Banning online services seems to be the new way of forcing companies to comply with rules. The Indonesian government has blocked numerous online services from operating in the country. However, this unexpected move is causing a lot of turmoil among the Indonesian residents who cannot access many popular and useful online services.
The sudden block became active after the government announced the deadline. Crucial services like PayPal, Yahoo, and Steam became unavailable for the citizens.
Why did Indonesia block these companies?
Reuters and The Verge reported that the main reason behind this ban is introducing a new policy to govern many internet service companies operating in the country. MR5 came into effect in 2020, and with a recent policy update, it lays down new guidelines for many online services. The government can now request data about specific users. Moreover, any content that “disturbs public order” or appears illegal must be taken down.
The law also specifies the time window in which the companies must take action on a request initiated by the Indonesian government. For routine requests, platforms need to do needful in under 24 hours, while the urgent requests need to be addressed in just 4 hours.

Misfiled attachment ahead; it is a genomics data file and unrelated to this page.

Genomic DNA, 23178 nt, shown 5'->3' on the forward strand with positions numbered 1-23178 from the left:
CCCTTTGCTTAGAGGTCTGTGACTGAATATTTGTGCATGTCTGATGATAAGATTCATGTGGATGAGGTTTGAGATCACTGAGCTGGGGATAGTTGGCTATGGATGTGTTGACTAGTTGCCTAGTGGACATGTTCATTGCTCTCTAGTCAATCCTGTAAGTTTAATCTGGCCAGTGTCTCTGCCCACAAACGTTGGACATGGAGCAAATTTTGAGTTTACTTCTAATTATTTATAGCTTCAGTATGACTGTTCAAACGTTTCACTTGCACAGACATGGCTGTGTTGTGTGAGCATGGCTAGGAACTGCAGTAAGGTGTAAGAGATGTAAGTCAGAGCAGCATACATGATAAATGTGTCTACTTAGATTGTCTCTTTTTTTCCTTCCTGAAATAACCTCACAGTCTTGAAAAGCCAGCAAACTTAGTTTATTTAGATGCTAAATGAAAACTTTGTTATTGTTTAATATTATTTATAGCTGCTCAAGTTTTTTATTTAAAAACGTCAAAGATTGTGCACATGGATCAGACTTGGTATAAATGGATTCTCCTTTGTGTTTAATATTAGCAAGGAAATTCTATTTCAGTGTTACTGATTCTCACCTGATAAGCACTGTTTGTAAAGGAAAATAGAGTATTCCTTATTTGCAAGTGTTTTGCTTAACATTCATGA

The law seems rather stern and outright invades the privacy of the citizens who use multiple online platforms. It doesn’t leave any room for negotiation for companies that can comply or be banned in Indonesia. While PayPal, Yahoo, and many more companies suffered the ban, some companies rushed to register before the deadline imposed by the Indonesian government. The list includes companies like Meta, Google, Amazon, and related products.
Citizens, especially those who use online services for monetizing their skill or conducting financial transactions, are shocked. Gamers cannot access Steam and its products, jeopardizing their streaming career. Similarly, freelancers who take payments using PayPal are stuck because they have no other means of receiving the funds.
The government agreed to unblock PayPal for a short while to ease the payment situation in the country. It seems like the companies don’t have any choice but to comply with all the rules imposed by the Indonesian government.